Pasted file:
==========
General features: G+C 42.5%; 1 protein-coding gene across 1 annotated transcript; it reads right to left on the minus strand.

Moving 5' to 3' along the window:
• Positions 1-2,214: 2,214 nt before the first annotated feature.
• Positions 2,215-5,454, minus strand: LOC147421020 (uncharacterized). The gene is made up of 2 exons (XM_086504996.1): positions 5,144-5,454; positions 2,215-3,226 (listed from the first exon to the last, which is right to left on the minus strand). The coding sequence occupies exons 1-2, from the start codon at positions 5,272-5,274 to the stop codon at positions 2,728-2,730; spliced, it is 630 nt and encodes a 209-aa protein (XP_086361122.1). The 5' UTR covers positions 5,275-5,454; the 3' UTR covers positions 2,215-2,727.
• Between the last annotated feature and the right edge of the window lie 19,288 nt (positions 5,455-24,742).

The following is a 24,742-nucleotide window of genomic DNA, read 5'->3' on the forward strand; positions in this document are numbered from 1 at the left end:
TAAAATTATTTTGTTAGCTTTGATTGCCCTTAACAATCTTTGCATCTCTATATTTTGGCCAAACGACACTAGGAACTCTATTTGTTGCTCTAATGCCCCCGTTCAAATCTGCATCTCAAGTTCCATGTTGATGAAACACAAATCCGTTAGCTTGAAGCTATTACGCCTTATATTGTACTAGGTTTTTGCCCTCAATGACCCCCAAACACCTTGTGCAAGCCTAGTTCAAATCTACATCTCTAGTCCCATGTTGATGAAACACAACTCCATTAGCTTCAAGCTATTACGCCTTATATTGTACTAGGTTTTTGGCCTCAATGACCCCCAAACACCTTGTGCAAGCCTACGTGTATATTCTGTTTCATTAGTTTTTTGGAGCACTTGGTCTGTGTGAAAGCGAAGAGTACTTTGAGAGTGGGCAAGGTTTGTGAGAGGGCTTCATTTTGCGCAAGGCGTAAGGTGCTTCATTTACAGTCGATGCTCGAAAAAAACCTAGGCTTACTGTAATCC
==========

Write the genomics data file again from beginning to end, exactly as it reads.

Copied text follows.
General features: G+C 42.5%; 1 protein-coding gene across 1 annotated transcript; it reads right to left on the minus strand.

Moving 5' to 3' along the window:
• Positions 1-2,214: 2,214 nt before the first annotated feature.
• Positions 2,215-5,454, minus strand: LOC147421020 (uncharacterized). The gene is made up of 2 exons (XM_086504996.1): positions 5,144-5,454; positions 2,215-3,226 (listed from the first exon to the last, which is right to left on the minus strand). The coding sequence occupies exons 1-2, from the start codon at positions 5,272-5,274 to the stop codon at positions 2,728-2,730; spliced, it is 630 nt and encodes a 209-aa protein (XP_086361122.1). The 5' UTR covers positions 5,275-5,454; the 3' UTR covers positions 2,215-2,727.
• Between the last annotated feature and the right edge of the window lie 19,288 nt (positions 5,455-24,742).

The following is a 24,742-nucleotide window of genomic DNA, read 5'->3' on the forward strand; positions in this document are numbered from 1 at the left end:
TAAAATTATTTTGTTAGCTTTGATTGCCCTTAACAATCTTTGCATCTCTATATTTTGGCCAAACGACACTAGGAACTCTATTTGTTGCTCTAATGCCCCCGTTCAAATCTGCATCTCAAGTTCCATGTTGATGAAACACAAATCCGTTAGCTTGAAGCTATTACGCCTTATATTGTACTAGGTTTTTGCCCTCAATGACCCCCAAACACCTTGTGCAAGCCTAGTTCAAATCTACATCTCTAGTCCCATGTTGATGAAACACAACTCCATTAGCTTCAAGCTATTACGCCTTATATTGTACTAGGTTTTTGGCCTCAATGACCCCCAAACACCTTGTGCAAGCCTACGTGTATATTCTGTTTCATTAGTTTTTTGGAGCACTTGGTCTGTGTGAAAGCGAAGAGTACTTTGAGAGTGGGCAAGGTTTGTGAGAGGGCTTCATTTTGCGCAAGGCGTAAGGTGCTTCATTTACAGTCGATGCTCGAAAAAAACCTAGGCTTACTGTAATCC